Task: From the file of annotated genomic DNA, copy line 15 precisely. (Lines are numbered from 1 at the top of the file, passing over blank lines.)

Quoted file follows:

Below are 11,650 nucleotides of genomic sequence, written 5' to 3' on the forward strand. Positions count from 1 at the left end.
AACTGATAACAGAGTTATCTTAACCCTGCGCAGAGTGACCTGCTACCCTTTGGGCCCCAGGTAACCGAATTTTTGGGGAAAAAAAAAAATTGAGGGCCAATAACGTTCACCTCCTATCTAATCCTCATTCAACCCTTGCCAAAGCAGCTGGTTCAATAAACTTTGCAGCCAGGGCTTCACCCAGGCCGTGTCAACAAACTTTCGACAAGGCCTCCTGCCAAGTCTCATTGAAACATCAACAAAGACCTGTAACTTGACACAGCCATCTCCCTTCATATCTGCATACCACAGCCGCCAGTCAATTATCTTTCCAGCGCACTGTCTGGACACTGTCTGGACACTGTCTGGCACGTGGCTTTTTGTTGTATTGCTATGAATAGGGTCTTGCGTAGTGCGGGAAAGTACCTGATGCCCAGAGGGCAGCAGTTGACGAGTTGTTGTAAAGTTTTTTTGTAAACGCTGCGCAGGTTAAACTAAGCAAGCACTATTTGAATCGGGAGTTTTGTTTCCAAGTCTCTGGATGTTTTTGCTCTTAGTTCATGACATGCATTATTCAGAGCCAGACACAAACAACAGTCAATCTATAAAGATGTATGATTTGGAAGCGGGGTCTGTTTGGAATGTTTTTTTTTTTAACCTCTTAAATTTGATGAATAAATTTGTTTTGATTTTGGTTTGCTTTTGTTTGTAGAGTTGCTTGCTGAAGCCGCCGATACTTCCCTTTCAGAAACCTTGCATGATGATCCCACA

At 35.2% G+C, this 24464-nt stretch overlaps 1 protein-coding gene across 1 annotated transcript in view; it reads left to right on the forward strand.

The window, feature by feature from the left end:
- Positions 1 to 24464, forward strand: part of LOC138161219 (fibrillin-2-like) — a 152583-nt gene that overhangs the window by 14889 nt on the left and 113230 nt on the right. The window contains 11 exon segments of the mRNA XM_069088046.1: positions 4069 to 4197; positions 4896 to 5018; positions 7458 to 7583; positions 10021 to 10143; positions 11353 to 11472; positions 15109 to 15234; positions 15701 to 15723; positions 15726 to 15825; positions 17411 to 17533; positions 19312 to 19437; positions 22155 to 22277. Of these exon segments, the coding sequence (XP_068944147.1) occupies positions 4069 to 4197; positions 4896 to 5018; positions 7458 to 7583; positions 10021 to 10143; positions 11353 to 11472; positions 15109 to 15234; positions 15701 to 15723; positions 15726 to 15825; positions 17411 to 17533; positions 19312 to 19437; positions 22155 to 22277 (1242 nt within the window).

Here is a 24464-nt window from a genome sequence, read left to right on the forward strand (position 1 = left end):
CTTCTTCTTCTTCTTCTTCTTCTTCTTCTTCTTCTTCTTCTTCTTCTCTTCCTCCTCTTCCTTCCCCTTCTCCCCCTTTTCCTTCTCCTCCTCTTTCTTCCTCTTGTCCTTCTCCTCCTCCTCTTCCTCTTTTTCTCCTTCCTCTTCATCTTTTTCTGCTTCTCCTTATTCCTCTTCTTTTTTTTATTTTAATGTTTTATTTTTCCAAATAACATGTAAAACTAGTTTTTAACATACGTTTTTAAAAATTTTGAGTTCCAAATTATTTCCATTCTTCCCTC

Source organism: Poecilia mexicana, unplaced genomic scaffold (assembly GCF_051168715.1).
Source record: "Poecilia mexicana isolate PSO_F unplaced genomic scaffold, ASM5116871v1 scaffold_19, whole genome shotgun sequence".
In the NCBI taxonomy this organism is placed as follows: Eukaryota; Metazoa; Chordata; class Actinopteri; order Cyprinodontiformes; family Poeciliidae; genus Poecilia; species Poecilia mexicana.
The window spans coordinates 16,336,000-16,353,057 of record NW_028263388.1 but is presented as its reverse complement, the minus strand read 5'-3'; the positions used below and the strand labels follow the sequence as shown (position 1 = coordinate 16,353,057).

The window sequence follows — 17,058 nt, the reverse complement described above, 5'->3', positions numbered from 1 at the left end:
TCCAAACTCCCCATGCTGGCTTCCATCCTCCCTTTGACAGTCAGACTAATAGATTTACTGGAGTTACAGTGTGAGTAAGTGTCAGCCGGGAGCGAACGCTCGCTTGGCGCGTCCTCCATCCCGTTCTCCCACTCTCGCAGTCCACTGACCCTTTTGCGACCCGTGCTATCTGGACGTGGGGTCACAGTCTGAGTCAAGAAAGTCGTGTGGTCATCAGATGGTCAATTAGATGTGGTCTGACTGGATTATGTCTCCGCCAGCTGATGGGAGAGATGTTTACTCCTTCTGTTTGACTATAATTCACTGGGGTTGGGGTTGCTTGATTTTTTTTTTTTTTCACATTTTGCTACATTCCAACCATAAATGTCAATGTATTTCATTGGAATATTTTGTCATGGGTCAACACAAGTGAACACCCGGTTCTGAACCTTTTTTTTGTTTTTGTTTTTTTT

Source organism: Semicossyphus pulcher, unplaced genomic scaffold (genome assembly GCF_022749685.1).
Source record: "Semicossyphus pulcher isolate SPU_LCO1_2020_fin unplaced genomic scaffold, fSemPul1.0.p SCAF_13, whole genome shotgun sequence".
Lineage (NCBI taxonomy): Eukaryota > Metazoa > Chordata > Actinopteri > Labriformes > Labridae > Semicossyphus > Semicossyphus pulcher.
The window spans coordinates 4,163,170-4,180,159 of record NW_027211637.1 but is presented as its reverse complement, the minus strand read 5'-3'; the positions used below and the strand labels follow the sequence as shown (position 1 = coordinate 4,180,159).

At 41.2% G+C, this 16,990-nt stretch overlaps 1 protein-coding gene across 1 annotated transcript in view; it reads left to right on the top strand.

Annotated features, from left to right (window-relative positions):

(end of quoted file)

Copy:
Source record: "Semicossyphus pulcher isolate SPU_LCO1_2020_fin unplaced genomic scaffold, fSemPul1.0.p SCAF_13, whole genome shotgun sequence".